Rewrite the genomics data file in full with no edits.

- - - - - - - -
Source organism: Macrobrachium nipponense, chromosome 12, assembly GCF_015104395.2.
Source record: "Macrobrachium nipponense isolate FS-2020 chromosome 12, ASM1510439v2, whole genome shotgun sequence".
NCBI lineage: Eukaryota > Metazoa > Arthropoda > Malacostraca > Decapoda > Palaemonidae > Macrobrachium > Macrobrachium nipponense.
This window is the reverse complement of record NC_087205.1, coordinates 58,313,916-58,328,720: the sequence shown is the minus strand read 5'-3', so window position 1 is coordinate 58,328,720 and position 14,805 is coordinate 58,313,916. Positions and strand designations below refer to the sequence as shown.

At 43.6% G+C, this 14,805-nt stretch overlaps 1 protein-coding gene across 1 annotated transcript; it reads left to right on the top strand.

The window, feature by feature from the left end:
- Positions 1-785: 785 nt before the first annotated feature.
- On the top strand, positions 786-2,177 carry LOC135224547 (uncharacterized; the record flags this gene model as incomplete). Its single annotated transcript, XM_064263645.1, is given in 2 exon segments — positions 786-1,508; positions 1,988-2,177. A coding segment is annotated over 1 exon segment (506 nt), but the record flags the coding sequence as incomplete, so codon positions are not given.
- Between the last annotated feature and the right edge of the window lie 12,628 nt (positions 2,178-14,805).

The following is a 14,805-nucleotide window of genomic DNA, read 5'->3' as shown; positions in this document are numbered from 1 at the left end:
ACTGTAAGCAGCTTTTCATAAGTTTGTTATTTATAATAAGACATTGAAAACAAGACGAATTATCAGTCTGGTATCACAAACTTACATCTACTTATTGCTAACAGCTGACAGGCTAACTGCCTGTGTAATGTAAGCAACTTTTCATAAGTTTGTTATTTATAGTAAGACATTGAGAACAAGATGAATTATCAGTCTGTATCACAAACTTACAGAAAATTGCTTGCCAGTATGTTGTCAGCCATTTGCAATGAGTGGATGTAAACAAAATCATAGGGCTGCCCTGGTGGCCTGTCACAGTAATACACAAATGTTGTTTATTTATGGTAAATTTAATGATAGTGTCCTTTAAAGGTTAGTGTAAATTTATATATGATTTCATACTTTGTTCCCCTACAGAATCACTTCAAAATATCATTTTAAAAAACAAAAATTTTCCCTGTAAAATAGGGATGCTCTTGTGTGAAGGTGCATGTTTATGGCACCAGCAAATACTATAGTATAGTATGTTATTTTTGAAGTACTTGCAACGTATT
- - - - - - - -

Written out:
Source organism: Macrobrachium nipponense, chromosome 12, assembly GCF_015104395.2.
Source record: "Macrobrachium nipponense isolate FS-2020 chromosome 12, ASM1510439v2, whole genome shotgun sequence".
NCBI lineage: Eukaryota > Metazoa > Arthropoda > Malacostraca > Decapoda > Palaemonidae > Macrobrachium > Macrobrachium nipponense.
This window is the reverse complement of record NC_087205.1, coordinates 58,313,916-58,328,720: the sequence shown is the minus strand read 5'-3', so window position 1 is coordinate 58,328,720 and position 14,805 is coordinate 58,313,916. Positions and strand designations below refer to the sequence as shown.

At 43.6% G+C, this 14,805-nt stretch overlaps 1 protein-coding gene across 1 annotated transcript; it reads left to right on the top strand.

The window, feature by feature from the left end:
- Positions 1-785: 785 nt before the first annotated feature.
- On the top strand, positions 786-2,177 carry LOC135224547 (uncharacterized; the record flags this gene model as incomplete). Its single annotated transcript, XM_064263645.1, is given in 2 exon segments — positions 786-1,508; positions 1,988-2,177. A coding segment is annotated over 1 exon segment (506 nt), but the record flags the coding sequence as incomplete, so codon positions are not given.
- Between the last annotated feature and the right edge of the window lie 12,628 nt (positions 2,178-14,805).

The following is a 14,805-nucleotide window of genomic DNA, read 5'->3' as shown; positions in this document are numbered from 1 at the left end:
ACTGTAAGCAGCTTTTCATAAGTTTGTTATTTATAATAAGACATTGAAAACAAGACGAATTATCAGTCTGGTATCACAAACTTACATCTACTTATTGCTAACAGCTGACAGGCTAACTGCCTGTGTAATGTAAGCAACTTTTCATAAGTTTGTTATTTATAGTAAGACATTGAGAACAAGATGAATTATCAGTCTGTATCACAAACTTACAGAAAATTGCTTGCCAGTATGTTGTCAGCCATTTGCAATGAGTGGATGTAAACAAAATCATAGGGCTGCCCTGGTGGCCTGTCACAGTAATACACAAATGTTGTTTATTTATGGTAAATTTAATGATAGTGTCCTTTAAAGGTTAGTGTAAATTTATATATGATTTCATACTTTGTTCCCCTACAGAATCACTTCAAAATATCATTTTAAAAAACAAAAATTTTCCCTGTAAAATAGGGATGCTCTTGTGTGAAGGTGCATGTTTATGGCACCAGCAAATACTATAGTATAGTATGTTATTTTTGAAGTACTTGCAACGTATT